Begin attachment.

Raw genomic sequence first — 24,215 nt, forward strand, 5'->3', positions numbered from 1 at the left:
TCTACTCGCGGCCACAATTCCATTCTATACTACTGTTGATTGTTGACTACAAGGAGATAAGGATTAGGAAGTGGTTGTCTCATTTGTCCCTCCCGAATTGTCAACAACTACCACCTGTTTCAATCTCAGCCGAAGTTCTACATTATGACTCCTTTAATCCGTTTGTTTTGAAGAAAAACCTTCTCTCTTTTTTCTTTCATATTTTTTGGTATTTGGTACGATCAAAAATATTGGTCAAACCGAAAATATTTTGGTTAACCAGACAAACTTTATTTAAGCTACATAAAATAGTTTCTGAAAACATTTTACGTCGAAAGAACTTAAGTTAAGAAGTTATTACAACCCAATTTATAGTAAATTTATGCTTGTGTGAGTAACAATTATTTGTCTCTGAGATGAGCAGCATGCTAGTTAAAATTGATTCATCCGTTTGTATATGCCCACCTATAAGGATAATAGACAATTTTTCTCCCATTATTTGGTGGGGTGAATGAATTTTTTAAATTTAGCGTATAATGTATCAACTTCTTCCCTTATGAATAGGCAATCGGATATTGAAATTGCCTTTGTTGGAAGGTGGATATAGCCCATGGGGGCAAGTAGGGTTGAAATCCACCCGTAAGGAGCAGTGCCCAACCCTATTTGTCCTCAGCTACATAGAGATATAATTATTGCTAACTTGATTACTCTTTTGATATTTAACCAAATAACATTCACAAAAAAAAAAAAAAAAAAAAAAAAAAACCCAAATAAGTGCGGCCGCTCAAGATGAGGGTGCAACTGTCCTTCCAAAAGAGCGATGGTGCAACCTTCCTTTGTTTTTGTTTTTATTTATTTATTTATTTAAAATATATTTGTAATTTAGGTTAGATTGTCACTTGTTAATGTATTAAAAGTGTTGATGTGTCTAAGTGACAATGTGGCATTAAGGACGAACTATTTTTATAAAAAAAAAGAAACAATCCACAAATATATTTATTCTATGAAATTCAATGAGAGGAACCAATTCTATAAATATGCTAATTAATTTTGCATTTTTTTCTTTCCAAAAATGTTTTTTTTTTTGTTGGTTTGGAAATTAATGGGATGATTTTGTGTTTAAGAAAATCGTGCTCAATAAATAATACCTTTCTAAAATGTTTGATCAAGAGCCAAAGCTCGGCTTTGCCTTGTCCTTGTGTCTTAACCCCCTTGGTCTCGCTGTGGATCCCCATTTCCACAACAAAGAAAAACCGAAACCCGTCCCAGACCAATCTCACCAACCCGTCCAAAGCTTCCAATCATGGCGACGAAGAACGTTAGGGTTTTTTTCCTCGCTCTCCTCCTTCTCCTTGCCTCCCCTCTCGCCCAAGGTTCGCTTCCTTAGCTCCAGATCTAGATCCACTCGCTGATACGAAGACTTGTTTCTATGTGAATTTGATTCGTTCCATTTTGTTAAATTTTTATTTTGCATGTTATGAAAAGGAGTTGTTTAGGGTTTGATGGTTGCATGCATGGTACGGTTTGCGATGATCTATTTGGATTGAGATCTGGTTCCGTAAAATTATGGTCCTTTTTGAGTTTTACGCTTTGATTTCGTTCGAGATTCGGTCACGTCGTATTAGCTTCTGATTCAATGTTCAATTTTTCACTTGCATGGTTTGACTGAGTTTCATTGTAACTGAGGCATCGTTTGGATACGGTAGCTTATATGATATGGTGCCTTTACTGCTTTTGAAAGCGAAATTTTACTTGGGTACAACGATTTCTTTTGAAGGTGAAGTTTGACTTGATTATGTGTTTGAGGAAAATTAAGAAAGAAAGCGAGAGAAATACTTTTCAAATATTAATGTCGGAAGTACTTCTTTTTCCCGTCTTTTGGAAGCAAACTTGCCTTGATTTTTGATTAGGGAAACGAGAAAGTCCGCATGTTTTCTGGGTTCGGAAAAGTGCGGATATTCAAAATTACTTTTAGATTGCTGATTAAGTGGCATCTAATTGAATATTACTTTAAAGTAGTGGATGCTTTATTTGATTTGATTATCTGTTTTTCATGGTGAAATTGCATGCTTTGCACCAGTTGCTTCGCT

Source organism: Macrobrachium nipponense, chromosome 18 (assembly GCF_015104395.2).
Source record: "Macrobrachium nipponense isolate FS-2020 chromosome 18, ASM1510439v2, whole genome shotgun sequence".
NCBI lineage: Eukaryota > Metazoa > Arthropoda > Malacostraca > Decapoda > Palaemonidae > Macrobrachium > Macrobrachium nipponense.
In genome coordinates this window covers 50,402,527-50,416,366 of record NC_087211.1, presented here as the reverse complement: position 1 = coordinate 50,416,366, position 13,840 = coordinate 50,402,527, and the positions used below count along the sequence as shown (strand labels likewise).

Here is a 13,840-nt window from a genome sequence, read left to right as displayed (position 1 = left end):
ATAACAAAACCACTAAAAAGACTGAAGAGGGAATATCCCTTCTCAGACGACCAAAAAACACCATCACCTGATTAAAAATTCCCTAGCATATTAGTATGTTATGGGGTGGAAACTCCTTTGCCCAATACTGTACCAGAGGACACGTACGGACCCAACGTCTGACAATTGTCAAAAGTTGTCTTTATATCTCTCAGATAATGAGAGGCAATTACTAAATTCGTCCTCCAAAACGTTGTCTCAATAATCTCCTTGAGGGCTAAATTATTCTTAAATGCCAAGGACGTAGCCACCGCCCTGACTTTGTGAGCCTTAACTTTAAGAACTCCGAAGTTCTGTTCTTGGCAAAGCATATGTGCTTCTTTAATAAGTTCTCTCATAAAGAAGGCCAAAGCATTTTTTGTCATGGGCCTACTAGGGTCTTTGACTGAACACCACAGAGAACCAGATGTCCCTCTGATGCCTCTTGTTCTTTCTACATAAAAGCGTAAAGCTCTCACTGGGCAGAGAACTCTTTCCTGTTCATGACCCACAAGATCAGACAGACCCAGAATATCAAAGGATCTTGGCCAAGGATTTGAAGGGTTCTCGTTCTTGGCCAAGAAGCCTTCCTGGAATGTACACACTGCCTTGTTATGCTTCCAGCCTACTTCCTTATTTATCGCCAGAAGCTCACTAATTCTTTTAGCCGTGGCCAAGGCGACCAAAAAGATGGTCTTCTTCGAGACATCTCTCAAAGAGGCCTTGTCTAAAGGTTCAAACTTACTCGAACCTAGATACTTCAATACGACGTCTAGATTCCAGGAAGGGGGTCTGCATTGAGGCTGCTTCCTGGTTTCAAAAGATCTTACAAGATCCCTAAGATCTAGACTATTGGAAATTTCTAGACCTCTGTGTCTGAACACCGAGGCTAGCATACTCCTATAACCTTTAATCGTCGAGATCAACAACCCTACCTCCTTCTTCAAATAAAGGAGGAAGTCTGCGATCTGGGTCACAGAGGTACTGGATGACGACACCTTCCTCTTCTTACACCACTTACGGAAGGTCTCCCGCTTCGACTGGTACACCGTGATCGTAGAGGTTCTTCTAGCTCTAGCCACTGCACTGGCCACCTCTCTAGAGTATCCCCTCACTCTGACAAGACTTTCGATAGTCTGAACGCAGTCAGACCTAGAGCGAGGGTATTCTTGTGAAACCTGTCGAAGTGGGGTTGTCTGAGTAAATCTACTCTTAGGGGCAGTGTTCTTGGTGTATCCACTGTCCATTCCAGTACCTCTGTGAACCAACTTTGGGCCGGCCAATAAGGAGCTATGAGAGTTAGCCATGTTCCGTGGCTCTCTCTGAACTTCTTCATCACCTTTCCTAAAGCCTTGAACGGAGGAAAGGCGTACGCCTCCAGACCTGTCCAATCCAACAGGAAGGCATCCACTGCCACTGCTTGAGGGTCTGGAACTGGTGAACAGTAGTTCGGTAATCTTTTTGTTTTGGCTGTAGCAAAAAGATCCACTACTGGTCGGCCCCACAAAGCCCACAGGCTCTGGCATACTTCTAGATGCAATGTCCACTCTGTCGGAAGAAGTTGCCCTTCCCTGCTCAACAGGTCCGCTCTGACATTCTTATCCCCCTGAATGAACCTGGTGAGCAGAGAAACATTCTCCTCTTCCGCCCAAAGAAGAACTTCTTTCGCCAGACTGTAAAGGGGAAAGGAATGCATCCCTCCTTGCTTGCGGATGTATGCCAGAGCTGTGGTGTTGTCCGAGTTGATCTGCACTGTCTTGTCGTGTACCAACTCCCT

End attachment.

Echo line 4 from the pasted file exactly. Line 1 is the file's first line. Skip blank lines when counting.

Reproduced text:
Source record: "Macrobrachium nipponense isolate FS-2020 chromosome 18, ASM1510439v2, whole genome shotgun sequence".